York Street Residence by Jackson Clements Burrows Architects
Jackson Clements Burrows Architects, an award-winning architectural studio from Australia, has completed the transformation of an existing heritage building in the St Kilda suburb of Melbourne. Similar to their Harold Street project, the new design playfully reinterprets the existing layout and improves on it by adding new pieces that enable a contemporary lifestyle. In this case, the transformation focuses on achieving maximum natural light and ventilation while also creating a strong outdoor connection.
The project reflects a joyful take on the classic “box on the back” renovation. Its design embraces a nimble and sensitive response to a heritage context, while also meeting the specific needs of the client in creating a space that is a pleasure to live in. Transforming a previously dark and minimally ventilated house, the design breaks open the segregated floorplan (typical of this typology), to provide an engaging sequence of interlinked, yet not quite open-plan spaces, each with its own character to create a quiet haven – a suburban sanctuary.
An existing heritage building is transformed through the introduction of a modern, two-story addition that playfully reinterprets the distinctive geometry of the original dwelling through a contemporary lens. Capturing abundant natural light and garden aspects, the new addition employs a refined and subtle palette of brick, steel, and timber. Capitalizing on the site’s orientation and garden aspect, every component of the new addition is oriented to achieve maximum natural light and ventilation, while also enjoying a leafy garden aspect.
A conscious effort has been made to retain the key heritage features and structure of the existing dwelling by providing a clear separation to the modern extension. The two buildings are connected via a glazed link, screened by hit-miss brickwork and a courtyard that celebrates the existing architecture and cascades into the landscape, clearly separating the heritage building from the proposed contemporary extension.
The form responds to the hips and gables of the prevalent existing heritage buildings. A central focus is a sculptural staircase, which delivers its occupants from the ground floor to a landing study nook, set under a folding origami, timber-lined ceiling. The downstairs living spaces, while all being open plan, are delineated by a series of levels. These levels choreograph an engaging journey through the various components of the space (living, kitchen, dining, study), imagining each as its own individual space, yet linked through a palette of textured materials and clever sightlines that provide striking vistas, taking in the depth of the site and its multiple facets.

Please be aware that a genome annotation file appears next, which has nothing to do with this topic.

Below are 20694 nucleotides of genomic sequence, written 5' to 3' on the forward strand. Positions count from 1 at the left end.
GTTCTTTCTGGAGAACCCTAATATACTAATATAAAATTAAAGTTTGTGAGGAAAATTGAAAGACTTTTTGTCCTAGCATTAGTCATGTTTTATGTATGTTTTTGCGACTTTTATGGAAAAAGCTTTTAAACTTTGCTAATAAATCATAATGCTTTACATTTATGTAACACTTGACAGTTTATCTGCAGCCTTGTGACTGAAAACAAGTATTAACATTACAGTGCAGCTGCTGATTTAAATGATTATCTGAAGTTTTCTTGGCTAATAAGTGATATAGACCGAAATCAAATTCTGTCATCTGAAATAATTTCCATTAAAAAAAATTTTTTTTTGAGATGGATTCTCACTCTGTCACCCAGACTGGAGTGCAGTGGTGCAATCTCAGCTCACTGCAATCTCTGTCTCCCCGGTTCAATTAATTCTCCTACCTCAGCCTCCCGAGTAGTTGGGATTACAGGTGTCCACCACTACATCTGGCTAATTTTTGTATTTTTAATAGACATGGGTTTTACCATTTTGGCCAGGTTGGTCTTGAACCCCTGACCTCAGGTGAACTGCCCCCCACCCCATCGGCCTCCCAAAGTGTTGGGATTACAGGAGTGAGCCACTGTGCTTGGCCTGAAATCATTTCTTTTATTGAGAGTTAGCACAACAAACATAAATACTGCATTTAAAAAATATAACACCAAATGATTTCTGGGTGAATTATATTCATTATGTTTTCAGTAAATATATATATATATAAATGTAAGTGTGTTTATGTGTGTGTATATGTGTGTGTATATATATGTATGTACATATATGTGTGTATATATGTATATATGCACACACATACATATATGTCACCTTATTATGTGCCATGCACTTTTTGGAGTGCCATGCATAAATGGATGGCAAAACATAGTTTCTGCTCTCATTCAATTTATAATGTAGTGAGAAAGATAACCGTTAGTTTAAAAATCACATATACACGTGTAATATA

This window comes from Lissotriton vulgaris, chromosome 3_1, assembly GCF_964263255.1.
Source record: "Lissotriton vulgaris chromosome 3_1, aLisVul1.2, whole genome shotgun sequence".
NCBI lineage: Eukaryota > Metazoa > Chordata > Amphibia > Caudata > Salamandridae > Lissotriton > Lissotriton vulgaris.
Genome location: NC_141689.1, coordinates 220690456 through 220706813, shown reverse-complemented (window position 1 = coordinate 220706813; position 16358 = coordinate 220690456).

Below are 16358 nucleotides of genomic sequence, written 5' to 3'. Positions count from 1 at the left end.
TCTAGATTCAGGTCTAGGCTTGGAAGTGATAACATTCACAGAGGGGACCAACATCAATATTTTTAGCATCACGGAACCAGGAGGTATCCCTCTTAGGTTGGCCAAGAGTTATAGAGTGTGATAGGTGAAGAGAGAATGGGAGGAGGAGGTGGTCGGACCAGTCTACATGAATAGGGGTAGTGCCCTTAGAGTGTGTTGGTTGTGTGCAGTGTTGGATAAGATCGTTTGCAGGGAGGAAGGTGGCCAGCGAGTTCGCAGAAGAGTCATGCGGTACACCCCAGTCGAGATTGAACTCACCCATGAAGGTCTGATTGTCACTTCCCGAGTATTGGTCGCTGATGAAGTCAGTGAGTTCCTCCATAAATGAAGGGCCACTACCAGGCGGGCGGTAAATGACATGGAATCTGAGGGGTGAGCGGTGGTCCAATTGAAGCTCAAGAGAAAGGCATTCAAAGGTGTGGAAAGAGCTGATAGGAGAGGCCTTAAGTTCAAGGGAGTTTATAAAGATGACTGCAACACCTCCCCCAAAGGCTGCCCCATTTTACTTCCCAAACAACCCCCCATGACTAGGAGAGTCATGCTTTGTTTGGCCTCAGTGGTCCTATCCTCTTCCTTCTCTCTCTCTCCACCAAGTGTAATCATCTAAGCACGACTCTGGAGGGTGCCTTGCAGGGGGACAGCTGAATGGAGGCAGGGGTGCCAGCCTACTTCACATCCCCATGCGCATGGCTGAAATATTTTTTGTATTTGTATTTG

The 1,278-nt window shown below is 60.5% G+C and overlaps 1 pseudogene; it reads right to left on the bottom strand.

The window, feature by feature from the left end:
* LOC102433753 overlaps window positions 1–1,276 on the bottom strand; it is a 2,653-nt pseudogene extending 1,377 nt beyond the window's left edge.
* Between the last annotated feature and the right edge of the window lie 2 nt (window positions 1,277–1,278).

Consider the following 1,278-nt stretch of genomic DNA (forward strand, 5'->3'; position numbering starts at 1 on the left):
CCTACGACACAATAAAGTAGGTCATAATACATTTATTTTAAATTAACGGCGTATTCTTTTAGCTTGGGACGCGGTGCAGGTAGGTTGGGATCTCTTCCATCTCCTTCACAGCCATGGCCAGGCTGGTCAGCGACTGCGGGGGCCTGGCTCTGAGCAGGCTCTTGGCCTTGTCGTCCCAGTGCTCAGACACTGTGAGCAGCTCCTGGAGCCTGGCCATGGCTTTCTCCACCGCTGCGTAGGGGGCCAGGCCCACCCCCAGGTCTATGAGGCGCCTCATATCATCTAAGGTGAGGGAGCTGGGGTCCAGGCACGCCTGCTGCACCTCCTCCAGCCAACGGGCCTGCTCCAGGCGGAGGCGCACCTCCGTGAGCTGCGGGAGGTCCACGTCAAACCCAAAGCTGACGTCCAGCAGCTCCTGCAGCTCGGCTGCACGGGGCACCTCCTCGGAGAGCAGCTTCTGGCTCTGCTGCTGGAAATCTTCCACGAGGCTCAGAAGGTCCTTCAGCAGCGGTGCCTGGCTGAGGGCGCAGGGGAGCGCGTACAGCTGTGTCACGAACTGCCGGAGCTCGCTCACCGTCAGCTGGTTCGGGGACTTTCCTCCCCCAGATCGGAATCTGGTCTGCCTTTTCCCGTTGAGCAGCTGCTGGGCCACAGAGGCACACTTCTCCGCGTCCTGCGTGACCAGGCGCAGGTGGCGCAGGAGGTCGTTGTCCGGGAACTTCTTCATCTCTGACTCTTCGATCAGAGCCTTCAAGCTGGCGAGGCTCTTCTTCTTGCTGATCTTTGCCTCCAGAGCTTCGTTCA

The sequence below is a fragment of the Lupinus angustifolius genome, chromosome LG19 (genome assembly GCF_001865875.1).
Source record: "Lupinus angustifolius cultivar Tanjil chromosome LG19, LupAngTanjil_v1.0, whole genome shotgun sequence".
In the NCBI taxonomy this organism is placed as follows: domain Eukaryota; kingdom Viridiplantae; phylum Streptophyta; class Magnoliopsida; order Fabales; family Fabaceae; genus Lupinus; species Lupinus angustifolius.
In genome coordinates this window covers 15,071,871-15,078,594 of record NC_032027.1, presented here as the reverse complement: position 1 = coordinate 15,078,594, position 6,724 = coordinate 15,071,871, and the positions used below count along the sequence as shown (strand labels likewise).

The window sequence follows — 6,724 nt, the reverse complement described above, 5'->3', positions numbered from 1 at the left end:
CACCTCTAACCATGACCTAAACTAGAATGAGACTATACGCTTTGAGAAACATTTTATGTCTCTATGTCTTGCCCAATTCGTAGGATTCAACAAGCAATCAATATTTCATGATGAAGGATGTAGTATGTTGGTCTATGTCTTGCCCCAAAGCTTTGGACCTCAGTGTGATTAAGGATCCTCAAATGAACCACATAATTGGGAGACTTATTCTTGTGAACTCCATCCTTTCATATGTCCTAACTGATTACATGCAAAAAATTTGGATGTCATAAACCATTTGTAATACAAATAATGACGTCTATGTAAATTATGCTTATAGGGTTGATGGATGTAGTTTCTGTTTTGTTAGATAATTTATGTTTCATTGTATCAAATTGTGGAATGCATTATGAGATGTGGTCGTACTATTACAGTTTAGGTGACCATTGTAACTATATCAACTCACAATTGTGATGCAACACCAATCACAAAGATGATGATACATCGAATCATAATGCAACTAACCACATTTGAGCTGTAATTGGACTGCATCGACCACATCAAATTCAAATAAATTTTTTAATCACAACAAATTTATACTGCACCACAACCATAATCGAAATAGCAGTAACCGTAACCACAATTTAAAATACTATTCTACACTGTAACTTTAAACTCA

The design response takes the existing plan of compartmentalised spaces, particular to the heritage vernacular, and teases them apart to create spatial definition and articulation while optimising the capture of natural light and cross-flow ventilation. Yet it also moves beyond the singular open-plan kitchen living response, to create a multi-faceted, multi-spatial interior that allows for both connectivity and separateness.
It is a response that brings the outside in, recognizing the value of capturing garden views to enhance the internal experience, in turn, creating a sense of connection to the landscape, and nurturing a sense of calm engagement with one’s surrounds. The client was focused on value rather than cost, which allowed a flexible approach to decision making. The client saw considerable value in a robust external cladding material, which responded to the heritage context and value in a considered approach to external articulation of windows through external Venetians and blinds. The result was a dwelling with presence and purpose